Kalispell, MT — Here is an update of recent grizzly bear mortalities identified in the Northern Continental Divide Ecosystem.
Grizzly Bear Dies in Vehicle Collision Near Marias Pass
An adult female grizzly bear was killed after being hit by a vehicle on U.S. Highway 2 between Marias Pass and East Glacier. The vehicle accident occurred on the evening of August 23, 2018. The bear was wearing a GPS radio collar that was originally attached through a trend monitoring research project. The female was 17 years old and was accompanied by a yearling bear. Yearlings have a higher survival rate than cubs when separated from their mothers, and no attempts were made to capture the yearling.
Drivers are reminded to always maintain awareness for wildlife crossing roads. Wildlife, including bears, are more active early in the morning and in the evenings.
The grizzly bear was from the Northern Continental Divide Ecosystem, which is situated in northwestern Montana, and includes Glacier National Park, parts of the Flathead and Blackfeet Indian Reservations, parts of five national forests, Bureau of Land Management lands, and a significant amount of state and private lands.
The NCDE is currently home to more than 1,000 grizzly bears. Montana is bear country. Bears are particularly active in springtime and fall. Residents are asked to please secure food attractants around their properties to avoid conflicts. Recreationists are urged to “Be Bear Aware” and follow precautionary steps and tips to prevent conflicts.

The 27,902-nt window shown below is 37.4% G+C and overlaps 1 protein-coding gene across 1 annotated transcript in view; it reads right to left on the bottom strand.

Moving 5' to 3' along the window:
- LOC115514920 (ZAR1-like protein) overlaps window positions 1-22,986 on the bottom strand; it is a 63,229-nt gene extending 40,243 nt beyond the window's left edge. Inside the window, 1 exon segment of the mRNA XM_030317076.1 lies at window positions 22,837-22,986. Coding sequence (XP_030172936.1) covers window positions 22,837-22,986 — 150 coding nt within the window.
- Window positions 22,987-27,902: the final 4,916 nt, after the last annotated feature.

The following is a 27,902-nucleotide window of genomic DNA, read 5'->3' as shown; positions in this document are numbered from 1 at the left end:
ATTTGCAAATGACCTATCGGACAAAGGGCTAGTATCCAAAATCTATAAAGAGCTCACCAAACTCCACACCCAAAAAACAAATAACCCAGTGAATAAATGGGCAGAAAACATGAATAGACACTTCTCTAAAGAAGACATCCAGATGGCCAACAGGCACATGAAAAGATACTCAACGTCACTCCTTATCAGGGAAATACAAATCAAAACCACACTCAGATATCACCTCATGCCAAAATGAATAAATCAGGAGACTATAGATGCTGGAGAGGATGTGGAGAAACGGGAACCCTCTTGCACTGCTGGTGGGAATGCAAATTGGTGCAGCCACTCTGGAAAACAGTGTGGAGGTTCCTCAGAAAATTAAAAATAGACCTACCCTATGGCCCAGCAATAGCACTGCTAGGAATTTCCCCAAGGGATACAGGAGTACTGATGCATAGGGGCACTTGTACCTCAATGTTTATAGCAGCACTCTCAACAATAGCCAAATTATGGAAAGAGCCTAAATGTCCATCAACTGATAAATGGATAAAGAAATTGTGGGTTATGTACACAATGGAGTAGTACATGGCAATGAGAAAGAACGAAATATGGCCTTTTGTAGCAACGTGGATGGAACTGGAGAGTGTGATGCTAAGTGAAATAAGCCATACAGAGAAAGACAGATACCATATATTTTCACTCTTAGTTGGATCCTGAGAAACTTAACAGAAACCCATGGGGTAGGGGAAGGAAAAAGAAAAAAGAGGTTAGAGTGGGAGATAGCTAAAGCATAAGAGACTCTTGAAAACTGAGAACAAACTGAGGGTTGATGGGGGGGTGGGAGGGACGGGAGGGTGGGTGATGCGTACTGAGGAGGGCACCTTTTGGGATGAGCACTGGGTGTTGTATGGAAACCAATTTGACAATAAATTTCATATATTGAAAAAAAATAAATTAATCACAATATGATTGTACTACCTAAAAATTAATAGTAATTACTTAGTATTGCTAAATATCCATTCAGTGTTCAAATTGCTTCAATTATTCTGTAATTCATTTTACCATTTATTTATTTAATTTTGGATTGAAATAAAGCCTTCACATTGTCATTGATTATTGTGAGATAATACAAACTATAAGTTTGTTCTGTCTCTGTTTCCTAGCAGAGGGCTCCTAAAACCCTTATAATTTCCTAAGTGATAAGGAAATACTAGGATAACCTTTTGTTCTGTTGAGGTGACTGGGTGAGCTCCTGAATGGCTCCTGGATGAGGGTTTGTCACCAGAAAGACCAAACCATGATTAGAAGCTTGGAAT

Grizzly Bear Discovered Dead in Crow Creek Near Ronan
An adult male grizzly bear was found dead in Crow Creek near Ronan on the Flathead Indian Reservation. The cause of death is unknown. There were no initial indications that the bear was illegally killed.
Montana Fish, Wildlife & Parks maintains a population monitoring program and follows protocols and management objectives that are designed to maintain a healthy grizzly bear population in the NCDE. This includes tracking known mortalities, whether bears are killed or removed from the population for a variety of circumstances, and notifying the public.
Right now bears are actively seeking food sources before the winter denning season, and residents are urged to reduce or secure attractants. FWP Region 1 has recently seen an uptick in reports of bears approaching food sources, such as fruit trees and garbage.
More safety information is available on the FWP website, fwp.mt.gov.
Call FWP regional offices to learn more about bears or to report bear activity. In northwest Montana, call (406) 752-5501.
(via MT FWP)